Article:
Friday's raids by Costa Rica enforcement agents of the Organismo de Investigaciones Judiciales were on the offices of a former customer support centre, and were not directly targeted on Blanca Games or its subsidiaries, according to a clarification statement issued by the company Saturday through a number of information services.
"Blanca can confirm that Costa Rican officials visited the office of Innovative Data Solutions (“IDS”), the former customer service centre of Absolute Poker and UB in Costa Rica," the statement informs.
"The Organismo de Investigaciones Judiciales (“OIJ”) took action yesterday to further their investigation of Olman Rimola, the owner of IDS, Scott Tom, who was also recently named in the indictment list issued by the Department of Justice on April 15th, and a third lesser known party, Oldemar Vargas.
"The reported OIJ ‘raids’ of IDS and various associated private residential addresses were in relation to their search for Rimola, Tom and Vargas, and do not involve Blanca or the operations of Absolute Poker or UB," the statement emphasises.
A company spokesperson added that Blanca is keen to correct rumours and speculation circulating in the online poker industry following the events in Costa Rica. Allegations that the enforcement action was connected with the Black Friday indictments in the United States were not true, he said.
"Our understanding is that this is not the case, and that they were driven by local investigations of a separate matter in Costa Rica that involves a concerted effort to locate and apprehend Rimola, Tom and Vargas for questioning in relation to a money laundering investigation.”
The statement notes that Blanca terminated its supplier contract with IDS on suspicion that IDS manager Rimola had misappropriated substantial sums intended for staff severance packages, and the company is currently liaising with the local Department of Labour in a bid to resolve the employee crisis that the misappropriation created by paying the IDS employees direct.
The company reiterated that Absolute Poker and UB continue to operate the non-U.S. facing business around the world, and that the company is engaged in on-going discussions with the Department of Justice and the U.S. Attorney’s office regarding an agreement that will facilitate the return of funds to U.S. players.
The Blanca statement was to some extent confirmed by allegedly leaked email exchanges between Rimola and Cereus chief executive Paul Leggett which were published over the weekend by the information portal Gambling911.
The tone and content of the exchanges dated late April read like a crime thriller as the two executives argue over $2,750,000 in severance payments, with Rimola apparently pressuring his opposite number with ultimatums and threats.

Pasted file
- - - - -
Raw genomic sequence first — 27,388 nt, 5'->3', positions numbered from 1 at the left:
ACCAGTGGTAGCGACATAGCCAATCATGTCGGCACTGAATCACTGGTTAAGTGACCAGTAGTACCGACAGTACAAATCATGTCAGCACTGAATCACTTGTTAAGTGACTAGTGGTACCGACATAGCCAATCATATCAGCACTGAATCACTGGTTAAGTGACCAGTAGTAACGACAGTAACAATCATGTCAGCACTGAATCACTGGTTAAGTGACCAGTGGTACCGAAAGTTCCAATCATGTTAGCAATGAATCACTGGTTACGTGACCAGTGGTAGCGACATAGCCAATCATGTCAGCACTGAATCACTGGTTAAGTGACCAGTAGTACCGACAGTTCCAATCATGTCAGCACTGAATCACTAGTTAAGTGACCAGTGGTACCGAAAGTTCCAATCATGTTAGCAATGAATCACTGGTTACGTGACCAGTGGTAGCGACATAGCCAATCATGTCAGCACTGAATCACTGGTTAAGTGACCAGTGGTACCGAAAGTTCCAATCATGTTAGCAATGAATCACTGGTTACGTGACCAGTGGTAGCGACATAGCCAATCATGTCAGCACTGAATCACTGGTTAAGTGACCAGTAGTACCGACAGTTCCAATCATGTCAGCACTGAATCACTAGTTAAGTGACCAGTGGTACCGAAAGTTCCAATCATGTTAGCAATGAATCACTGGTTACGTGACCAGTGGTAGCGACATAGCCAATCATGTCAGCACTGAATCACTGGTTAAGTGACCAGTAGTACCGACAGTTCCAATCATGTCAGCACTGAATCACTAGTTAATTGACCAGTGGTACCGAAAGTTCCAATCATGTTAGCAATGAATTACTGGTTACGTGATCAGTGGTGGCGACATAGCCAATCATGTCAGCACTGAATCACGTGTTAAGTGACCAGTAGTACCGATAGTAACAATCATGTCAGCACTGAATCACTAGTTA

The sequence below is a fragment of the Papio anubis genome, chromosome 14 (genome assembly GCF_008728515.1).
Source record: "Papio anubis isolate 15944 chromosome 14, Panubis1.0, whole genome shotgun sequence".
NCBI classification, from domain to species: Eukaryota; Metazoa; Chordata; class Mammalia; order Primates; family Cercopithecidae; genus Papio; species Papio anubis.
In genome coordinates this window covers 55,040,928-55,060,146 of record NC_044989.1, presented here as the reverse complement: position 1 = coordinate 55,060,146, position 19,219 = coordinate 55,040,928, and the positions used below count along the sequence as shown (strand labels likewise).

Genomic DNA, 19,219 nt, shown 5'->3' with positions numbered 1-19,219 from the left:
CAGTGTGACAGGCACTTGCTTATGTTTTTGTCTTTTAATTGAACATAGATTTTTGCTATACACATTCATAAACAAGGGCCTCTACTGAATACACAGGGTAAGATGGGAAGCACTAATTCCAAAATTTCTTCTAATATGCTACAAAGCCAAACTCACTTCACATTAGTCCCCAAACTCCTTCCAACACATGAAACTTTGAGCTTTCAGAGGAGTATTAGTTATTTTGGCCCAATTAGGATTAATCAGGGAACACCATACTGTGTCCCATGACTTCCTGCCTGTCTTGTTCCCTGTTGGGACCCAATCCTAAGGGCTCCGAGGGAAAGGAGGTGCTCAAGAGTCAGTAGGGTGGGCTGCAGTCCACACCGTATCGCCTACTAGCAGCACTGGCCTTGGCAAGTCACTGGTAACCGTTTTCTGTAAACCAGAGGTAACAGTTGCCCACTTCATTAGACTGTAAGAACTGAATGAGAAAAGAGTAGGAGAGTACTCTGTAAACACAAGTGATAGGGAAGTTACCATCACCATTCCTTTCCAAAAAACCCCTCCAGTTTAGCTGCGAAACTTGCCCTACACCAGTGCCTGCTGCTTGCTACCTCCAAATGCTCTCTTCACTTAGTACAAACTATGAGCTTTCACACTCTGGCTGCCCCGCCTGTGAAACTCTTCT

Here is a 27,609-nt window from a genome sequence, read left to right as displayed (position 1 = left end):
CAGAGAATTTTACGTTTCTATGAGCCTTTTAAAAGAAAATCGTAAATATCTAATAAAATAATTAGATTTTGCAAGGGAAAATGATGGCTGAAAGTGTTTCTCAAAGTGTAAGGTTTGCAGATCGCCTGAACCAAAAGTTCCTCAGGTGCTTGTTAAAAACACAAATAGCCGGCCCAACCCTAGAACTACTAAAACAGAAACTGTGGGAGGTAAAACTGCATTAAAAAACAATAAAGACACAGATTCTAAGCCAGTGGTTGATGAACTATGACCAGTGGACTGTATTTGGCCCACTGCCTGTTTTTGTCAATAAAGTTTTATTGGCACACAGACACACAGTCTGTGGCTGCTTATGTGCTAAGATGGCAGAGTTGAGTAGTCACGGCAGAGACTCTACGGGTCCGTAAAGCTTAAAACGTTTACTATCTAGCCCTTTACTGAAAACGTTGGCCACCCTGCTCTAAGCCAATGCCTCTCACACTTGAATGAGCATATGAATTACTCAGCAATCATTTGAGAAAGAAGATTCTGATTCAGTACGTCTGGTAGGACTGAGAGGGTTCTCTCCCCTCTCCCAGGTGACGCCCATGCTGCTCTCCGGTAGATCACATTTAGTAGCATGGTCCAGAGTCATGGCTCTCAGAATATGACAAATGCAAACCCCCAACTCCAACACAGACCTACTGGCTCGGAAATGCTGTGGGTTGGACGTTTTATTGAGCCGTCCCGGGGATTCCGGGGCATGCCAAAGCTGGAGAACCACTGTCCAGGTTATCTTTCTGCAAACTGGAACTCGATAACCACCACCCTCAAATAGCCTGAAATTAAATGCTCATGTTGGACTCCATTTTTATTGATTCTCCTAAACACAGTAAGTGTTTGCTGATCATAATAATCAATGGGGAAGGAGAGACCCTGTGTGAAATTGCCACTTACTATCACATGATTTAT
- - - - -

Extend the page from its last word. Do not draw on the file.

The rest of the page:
" I will go to the US Embassy and I will contact FBI agents, who are right now in in Costa Rica, and I will reveal all the information I have of Absolute Poker and UltimateBet operations, including full detail of original shareholders, related companies, lawyers, executives, bank statements, bank wires,corporate structure, processing procedures, all emails and instructions I have received, etc.," Rimola is alleged to have written in one email.
"FBI will be more than glad in to grant me immunity exchanging this information," he adds. "Just a reminder, if anything happens to me, or people close to me, I have prepared 3 sets of this information which are in hands of 3 different lawyers, with instructions to proceed with US Embassy and Costa Rican authorities."
In another email, Rimola threatens: "Next Tuesday, I will close IDS; if you send the money the closing down will be done without any problem. If you do not send the money I will proceed as I mentioned before.
"I am very serious this time."
In related news, one of Norway's major newspapers, Dagbladet, carried the story on Madeira Fjord and Absolute Poker on its front page this weekend, reporting that the company was under investigation by the FBI
The article explored "a complicated network" of holding companies and subsidiaries in different countries, claiming that very large sums of money may have been hidden from the Norwegian government and U.S. investigators.
The holding company was reportedly created in 2007 by lawyers and tax experts named by the newspaper, which claimed that the legal experts involved were also directors of the Norwegian company.
However, in March 2011, on suspicions raised by auditors and a number of shareholders, a legal petition for a review was submitted to the Oslo District Court.
The article also reports that an initiative code-named "Out of Dodge" was planned, involving the movement out of Norway of as much as $250 million dollars
Source: InfoPowa News